So too the International Rules series. We've discussed that in detail already on this site, but to summarise, the series has been put on hold by Ireland's GAA due to the perceived violence over the past 2 years, and they will probably give the Australians a list of demands and rule changes if the series is to continue. The modifications may well remove most of the remaining aspects that compromise in Australia's favour, and so whether the AFL submits to such changes will decide whether the hybrid sport has a short term future.
Even the television deal has soured somewhat, with Channels Seven and Ten keen to offload some of the weekly matches to another network, but no deal being reached with pay TV station Foxtel. Andrew Demetriou has made it clear that a smaller community broadcaster is not a valid option, and now the federal government's multicultural station SBS is believed to be in the mix. This would be both ironic and very interesting, given SBS has often been referred to as the "Soccer Broadcasting Station" and is believed by many to regularly shun Australia's indigenous game and is a leader in pushing soccer as the only true football, much to the displeasure of Australian Football fans.
Another issue for the AFL is poaching of its top executives. The loss of Ben Buckley to soccer is just one of several losses recently, and will need to be addressed as a successor to Demetriou will need to be groomed in the next couple of years.
Other questions for the game include allegations of drug use amongst some clubs, the decline of the Brisbane Lions, the game's flagship in Queensland (and the disturbing drop in ratings there), and the need to find ways to improve facilities and capacity in Perth and Adelaide, where long waiting lists for season tickets to West Coast and Crows matches risk turning people away from the game (though we fear solutions are unlikely in the near term).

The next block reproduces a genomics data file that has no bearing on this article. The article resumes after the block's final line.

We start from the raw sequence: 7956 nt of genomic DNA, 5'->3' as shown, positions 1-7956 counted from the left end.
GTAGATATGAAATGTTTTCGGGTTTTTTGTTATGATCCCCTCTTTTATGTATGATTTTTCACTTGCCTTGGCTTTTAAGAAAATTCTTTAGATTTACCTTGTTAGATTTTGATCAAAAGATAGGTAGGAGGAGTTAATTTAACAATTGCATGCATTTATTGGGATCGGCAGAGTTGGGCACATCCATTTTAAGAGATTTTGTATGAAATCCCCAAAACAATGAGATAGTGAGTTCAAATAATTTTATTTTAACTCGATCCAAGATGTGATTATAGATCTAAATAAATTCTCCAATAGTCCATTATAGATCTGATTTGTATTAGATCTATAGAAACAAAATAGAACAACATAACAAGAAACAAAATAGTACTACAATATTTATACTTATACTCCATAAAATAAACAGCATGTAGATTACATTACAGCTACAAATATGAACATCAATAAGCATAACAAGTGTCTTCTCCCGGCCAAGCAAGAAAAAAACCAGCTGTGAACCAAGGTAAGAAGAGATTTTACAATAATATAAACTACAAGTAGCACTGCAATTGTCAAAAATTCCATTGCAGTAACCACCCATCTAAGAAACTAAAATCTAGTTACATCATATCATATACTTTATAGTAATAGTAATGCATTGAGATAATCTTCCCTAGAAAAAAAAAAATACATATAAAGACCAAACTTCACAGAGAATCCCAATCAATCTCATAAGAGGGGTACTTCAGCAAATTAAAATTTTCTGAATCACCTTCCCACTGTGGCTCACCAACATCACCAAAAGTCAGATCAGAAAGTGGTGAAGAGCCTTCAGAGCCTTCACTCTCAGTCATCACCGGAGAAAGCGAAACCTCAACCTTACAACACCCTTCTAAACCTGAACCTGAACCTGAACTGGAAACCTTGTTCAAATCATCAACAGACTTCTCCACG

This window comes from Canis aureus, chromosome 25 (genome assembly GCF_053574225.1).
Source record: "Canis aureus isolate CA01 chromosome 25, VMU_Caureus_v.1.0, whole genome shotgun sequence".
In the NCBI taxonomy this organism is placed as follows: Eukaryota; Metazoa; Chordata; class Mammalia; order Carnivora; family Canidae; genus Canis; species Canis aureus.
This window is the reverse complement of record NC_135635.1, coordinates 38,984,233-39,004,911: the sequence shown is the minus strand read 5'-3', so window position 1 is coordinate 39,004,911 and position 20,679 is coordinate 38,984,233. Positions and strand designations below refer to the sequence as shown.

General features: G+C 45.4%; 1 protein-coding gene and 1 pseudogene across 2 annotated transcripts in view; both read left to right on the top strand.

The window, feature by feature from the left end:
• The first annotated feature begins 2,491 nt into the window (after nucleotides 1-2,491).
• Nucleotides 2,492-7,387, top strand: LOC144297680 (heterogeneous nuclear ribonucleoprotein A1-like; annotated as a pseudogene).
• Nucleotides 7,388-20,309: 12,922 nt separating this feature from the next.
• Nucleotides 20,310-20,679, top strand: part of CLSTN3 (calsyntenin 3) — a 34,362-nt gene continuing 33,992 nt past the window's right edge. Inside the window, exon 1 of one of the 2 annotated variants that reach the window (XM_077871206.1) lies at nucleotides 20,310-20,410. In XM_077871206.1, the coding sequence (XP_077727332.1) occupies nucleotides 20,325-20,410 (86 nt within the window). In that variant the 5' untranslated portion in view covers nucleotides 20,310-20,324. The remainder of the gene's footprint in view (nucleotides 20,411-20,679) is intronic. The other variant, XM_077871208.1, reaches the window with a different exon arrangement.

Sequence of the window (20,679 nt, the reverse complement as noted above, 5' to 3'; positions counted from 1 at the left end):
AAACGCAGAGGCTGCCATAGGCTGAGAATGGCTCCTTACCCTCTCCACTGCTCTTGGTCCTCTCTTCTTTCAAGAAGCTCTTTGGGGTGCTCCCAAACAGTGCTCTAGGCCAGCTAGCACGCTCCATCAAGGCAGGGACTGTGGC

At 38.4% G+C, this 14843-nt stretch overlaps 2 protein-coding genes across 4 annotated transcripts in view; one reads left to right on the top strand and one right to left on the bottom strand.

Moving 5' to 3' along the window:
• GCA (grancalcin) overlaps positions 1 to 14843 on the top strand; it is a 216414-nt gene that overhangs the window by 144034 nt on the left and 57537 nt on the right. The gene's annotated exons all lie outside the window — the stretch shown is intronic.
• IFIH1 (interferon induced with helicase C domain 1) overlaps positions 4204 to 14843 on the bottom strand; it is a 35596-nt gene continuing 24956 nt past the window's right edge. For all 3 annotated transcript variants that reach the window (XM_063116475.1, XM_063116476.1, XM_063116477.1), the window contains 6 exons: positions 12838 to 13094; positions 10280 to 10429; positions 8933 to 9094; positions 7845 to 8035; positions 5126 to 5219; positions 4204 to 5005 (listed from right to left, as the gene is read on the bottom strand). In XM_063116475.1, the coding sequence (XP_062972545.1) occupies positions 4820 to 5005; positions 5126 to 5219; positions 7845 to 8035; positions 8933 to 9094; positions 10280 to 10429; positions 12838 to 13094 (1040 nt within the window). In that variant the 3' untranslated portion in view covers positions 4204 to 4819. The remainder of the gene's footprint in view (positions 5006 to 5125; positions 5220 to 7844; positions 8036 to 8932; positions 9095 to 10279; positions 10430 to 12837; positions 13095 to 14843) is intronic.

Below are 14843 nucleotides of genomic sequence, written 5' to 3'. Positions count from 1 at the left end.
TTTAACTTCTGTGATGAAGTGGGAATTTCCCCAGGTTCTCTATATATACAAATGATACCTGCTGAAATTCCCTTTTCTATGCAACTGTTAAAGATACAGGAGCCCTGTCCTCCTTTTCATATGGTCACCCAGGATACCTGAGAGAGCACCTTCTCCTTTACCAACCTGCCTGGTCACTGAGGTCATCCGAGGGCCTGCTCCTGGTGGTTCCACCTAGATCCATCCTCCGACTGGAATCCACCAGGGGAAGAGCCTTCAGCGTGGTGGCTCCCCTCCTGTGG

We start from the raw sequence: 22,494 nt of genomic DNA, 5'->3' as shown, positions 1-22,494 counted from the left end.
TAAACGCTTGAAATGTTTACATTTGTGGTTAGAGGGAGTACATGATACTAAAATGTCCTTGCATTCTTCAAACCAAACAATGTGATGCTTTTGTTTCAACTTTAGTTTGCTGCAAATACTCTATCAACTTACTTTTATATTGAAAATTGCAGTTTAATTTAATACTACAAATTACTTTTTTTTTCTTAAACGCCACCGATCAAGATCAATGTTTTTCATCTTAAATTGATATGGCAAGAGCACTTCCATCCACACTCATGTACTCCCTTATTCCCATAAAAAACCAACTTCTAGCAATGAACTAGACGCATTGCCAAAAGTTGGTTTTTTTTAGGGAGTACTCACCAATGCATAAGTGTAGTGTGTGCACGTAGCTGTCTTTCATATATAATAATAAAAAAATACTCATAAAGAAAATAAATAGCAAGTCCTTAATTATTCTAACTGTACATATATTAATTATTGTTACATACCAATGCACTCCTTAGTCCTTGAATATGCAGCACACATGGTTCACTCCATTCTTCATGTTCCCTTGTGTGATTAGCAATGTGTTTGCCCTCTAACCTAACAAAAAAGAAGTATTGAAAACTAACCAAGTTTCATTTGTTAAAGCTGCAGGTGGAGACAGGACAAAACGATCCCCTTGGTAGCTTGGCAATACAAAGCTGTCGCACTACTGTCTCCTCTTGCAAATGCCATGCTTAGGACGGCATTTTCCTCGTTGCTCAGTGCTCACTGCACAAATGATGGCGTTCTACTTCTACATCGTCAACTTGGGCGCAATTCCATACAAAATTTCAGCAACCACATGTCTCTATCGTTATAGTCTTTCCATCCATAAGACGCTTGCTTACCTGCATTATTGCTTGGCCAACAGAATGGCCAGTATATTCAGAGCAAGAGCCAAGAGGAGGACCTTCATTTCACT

On the field each club will be asked big questions. Can West Coast keep improving - the other sides fear that with their relatively young stars, the answer may be yes. Will the Swans again confound the sceptics to be there in the final week of the season? Can Adelaide squeeze anything more out of their aging stars, after two years running looking likely premiers only to be eliminated in successive close preliminary finals by the Eagles? Will a Victorian club fight their way into the Grand Final for the first time since 2003, or even win the big one (last achieved by Essendon in 2000). The most likely contenders are the young running brigade at the Western Bulldogs, recent regular finalist Melbourne and even the Saints, despite a change of coach and some suggesting their window of opportunity has closed. Outside that group the only other side likely to push for the flag could be Collingwood or more likely WA's other side, Fremantle. Richmond, Hawthorn, Geelong and Port Adelaide will be striving to make the finals, and Brisbane, the Roos, Essendon and Carlton will be fighting to avoid the wooden spoon.
All in all an intriguing year on and off the field lies ahead, with the new TV broadcasters, the International Rules future and the build up to the 2008 celebrations (and maybe the return of State of Origin?) for the nominal 150th anniversary of the game all likely to be amongst the most interesting issues.
World Footy News